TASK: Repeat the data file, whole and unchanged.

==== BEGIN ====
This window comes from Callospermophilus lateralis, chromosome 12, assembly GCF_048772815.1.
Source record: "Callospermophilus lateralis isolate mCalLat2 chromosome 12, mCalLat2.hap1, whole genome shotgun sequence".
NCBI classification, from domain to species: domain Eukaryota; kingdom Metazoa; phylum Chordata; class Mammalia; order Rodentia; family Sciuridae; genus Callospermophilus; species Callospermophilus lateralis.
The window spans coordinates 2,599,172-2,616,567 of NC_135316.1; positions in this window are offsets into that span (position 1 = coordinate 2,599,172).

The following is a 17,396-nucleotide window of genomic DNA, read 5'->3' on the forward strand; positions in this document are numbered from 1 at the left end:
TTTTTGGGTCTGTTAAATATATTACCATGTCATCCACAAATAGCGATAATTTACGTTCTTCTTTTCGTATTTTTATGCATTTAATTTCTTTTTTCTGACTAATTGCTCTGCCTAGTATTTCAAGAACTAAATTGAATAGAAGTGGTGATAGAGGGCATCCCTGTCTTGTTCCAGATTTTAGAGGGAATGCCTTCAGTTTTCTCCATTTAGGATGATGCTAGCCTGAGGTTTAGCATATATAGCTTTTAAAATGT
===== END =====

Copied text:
This window comes from Callospermophilus lateralis, chromosome 12, assembly GCF_048772815.1.
Source record: "Callospermophilus lateralis isolate mCalLat2 chromosome 12, mCalLat2.hap1, whole genome shotgun sequence".
NCBI classification, from domain to species: domain Eukaryota; kingdom Metazoa; phylum Chordata; class Mammalia; order Rodentia; family Sciuridae; genus Callospermophilus; species Callospermophilus lateralis.
The window spans coordinates 2,599,172-2,616,567 of NC_135316.1; positions in this window are offsets into that span (position 1 = coordinate 2,599,172).

The following is a 17,396-nucleotide window of genomic DNA, read 5'->3' on the forward strand; positions in this document are numbered from 1 at the left end:
TTTTTGGGTCTGTTAAATATATTACCATGTCATCCACAAATAGCGATAATTTACGTTCTTCTTTTCGTATTTTTATGCATTTAATTTCTTTTTTCTGACTAATTGCTCTGCCTAGTATTTCAAGAACTAAATTGAATAGAAGTGGTGATAGAGGGCATCCCTGTCTTGTTCCAGATTTTAGAGGGAATGCCTTCAGTTTTCTCCATTTAGGATGATGCTAGCCTGAGGTTTAGCATATATAGCTTTTAAAATGT